Hendrix spoke to the challenges he and colleagues come across, as well as his hope for the promising future.
“If we can delay the onset of Alzheimer disease by just a few years, so that we can die of something else, that looks like a cure.”
At the 2018 Alzheimer’s Association International Conference in Chicago, Illinois, James Hendrix, PhD, Director of Global Science Initiatives for the Alzheimer’s Association, sat down to discuss several topics in the Alzheimer space with NeurologyLive.
Hendrix first spoke about the new recommendations developed for physicians and nurse practitioners for clinical evaluation of Alzheimer disease. The guidelines encompass a broad area of care that ranges from enhancing efforts to recognize and evaluate symptoms to compassionately communicating with and supporting affected individuals and caregivers. The guidelines continue to be developed with input from key opinion leaders in the field and are expected to be published in full late 2018.
Additionally, Hendrix spoke to the challenges he and colleagues have identified in the field, as well as his hope for the promising future. Hendrix emphasizes the importance of lowering the risk of dementia as we age by maintaining good health, mental stimulation, social engagement and exercising, especially as researchers learn more about these areas and the impact they have on dementia risk.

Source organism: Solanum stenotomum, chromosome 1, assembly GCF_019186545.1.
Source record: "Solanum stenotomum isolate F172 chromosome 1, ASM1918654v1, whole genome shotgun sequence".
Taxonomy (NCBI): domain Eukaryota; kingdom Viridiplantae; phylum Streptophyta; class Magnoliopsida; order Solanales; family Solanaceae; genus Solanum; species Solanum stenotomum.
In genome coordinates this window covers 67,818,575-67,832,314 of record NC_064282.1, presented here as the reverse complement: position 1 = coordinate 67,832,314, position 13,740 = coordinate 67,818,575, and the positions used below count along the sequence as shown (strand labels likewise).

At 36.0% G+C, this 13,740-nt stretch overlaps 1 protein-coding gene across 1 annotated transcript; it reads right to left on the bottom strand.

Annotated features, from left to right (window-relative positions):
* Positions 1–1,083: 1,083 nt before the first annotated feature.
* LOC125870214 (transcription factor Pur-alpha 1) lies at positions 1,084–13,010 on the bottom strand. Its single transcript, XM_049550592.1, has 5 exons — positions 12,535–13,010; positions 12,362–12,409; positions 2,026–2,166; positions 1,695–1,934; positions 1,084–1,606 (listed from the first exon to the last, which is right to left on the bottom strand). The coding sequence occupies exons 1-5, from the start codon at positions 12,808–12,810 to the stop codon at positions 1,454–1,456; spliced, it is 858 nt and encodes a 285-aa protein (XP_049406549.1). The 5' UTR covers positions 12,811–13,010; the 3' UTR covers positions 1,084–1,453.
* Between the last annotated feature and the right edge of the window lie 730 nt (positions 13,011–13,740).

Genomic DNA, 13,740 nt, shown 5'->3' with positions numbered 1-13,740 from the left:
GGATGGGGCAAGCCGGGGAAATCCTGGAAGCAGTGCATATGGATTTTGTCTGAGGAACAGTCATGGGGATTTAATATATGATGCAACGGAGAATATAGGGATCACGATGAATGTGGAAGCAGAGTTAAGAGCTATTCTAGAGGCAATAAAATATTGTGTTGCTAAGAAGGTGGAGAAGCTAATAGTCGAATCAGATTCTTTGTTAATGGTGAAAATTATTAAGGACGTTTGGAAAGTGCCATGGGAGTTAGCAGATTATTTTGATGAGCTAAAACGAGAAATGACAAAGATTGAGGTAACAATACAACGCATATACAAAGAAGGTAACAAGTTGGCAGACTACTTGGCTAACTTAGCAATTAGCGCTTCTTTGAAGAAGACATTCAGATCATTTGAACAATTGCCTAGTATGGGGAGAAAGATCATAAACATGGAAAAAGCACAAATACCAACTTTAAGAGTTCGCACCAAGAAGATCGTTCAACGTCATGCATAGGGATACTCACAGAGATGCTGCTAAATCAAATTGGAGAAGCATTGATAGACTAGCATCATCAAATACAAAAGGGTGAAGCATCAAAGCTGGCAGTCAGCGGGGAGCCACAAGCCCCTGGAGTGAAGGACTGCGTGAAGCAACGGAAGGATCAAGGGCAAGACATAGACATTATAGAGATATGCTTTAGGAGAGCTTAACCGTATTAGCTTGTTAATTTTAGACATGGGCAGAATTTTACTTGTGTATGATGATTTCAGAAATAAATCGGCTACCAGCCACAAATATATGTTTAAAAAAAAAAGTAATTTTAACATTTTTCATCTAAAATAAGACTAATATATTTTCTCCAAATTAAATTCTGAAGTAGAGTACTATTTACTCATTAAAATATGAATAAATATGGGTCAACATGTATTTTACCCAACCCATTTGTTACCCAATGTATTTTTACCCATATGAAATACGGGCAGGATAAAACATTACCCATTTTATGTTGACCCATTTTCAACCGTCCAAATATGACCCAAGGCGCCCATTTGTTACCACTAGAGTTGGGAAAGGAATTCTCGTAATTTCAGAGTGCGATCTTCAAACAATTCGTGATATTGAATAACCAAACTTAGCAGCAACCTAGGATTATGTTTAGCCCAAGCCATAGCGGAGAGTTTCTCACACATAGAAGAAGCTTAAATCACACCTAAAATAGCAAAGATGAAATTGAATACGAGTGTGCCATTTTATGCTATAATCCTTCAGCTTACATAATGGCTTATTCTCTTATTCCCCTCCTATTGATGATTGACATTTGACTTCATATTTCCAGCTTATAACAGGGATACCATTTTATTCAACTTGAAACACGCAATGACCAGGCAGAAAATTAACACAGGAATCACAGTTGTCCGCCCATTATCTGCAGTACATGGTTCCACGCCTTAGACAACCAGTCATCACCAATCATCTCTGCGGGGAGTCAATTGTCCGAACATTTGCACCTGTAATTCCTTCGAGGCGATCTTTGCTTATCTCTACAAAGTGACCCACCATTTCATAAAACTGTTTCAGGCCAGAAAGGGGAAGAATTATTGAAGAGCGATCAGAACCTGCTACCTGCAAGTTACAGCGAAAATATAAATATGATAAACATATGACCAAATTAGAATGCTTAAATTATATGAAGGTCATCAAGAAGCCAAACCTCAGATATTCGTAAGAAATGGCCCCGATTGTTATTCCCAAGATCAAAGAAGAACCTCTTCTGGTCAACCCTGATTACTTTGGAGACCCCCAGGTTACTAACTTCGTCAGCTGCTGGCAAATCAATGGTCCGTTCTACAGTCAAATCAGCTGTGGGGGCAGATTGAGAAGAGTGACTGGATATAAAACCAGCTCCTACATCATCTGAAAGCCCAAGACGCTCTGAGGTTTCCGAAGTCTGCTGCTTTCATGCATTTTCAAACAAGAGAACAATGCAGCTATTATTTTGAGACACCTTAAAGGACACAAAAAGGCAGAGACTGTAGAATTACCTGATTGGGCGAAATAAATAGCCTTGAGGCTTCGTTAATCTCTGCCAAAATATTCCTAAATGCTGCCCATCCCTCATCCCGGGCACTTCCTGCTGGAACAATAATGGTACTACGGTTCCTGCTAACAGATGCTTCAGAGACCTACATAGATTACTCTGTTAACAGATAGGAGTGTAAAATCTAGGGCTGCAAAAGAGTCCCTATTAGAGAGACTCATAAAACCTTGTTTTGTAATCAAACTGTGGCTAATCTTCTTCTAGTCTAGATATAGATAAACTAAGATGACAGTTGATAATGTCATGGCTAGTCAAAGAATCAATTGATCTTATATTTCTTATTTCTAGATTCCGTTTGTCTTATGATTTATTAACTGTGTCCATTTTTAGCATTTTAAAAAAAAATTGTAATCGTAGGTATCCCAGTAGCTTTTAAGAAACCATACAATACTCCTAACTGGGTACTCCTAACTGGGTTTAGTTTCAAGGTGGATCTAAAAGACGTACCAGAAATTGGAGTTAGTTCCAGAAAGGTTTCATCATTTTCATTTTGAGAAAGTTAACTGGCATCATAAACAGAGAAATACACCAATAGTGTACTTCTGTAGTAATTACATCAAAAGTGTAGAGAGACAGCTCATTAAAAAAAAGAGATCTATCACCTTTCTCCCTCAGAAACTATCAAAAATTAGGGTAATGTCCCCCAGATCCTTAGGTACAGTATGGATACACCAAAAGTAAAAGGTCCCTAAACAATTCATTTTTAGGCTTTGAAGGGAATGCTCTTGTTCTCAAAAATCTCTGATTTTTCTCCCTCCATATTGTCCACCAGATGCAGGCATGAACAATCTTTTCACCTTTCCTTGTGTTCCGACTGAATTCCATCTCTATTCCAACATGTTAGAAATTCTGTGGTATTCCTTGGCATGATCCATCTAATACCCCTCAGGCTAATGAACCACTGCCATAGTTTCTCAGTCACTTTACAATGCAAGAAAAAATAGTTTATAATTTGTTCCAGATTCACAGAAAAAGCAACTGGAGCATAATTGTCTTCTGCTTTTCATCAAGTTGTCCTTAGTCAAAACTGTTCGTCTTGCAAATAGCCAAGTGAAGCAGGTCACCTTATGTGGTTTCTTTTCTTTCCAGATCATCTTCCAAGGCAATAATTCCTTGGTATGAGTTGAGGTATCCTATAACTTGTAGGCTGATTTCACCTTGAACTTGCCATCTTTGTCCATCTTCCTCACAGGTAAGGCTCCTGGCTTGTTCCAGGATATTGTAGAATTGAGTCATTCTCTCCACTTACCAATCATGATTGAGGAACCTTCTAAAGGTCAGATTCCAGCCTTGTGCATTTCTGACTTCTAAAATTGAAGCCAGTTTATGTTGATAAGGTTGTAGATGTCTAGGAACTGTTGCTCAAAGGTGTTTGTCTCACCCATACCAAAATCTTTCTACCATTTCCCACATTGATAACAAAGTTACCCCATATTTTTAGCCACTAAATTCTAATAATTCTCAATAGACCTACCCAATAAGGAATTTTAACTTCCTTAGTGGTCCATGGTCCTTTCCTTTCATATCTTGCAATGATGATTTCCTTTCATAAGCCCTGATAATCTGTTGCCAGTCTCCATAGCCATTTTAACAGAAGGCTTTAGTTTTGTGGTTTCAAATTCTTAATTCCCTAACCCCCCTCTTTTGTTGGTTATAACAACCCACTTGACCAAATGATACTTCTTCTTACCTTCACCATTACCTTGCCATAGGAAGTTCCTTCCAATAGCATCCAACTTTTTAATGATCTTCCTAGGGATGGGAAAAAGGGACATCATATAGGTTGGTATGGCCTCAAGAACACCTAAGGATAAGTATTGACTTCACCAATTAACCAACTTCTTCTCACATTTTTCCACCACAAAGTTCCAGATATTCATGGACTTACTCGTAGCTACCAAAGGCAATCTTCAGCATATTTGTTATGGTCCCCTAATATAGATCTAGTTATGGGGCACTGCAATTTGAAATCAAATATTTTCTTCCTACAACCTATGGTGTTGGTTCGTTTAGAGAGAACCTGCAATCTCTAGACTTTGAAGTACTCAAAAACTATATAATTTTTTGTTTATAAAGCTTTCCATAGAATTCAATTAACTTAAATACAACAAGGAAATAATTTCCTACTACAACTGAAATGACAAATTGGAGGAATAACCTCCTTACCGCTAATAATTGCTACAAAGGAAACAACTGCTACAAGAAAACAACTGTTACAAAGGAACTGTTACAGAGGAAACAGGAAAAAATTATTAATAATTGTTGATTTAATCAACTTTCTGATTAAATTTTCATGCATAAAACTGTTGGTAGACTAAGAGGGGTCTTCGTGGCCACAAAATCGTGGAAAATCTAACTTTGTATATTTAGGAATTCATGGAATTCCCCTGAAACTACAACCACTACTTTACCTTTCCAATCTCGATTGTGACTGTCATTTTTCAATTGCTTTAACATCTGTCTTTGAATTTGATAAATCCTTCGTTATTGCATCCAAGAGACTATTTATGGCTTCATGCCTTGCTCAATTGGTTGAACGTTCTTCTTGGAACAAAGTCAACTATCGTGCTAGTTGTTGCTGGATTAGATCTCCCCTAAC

He also expresses his excitement about the development of biomarkers, both imaging biomarkers and fluid-based biomarkers that are aiding the development of new drugs allowing researchers to identify the right patient, for the right drug, at the right time. The biomarkers have such a broad range of application, from the basic understanding of the disease through to the development of new therapies.
Lastly, Hendrix closes by joyously adding that at this year’s conference a record was broken with 5700 attendees, which speaks to the great momentum in the field from increased funding to attaining and retaining the best and the brightest in the space in order to combat this disease.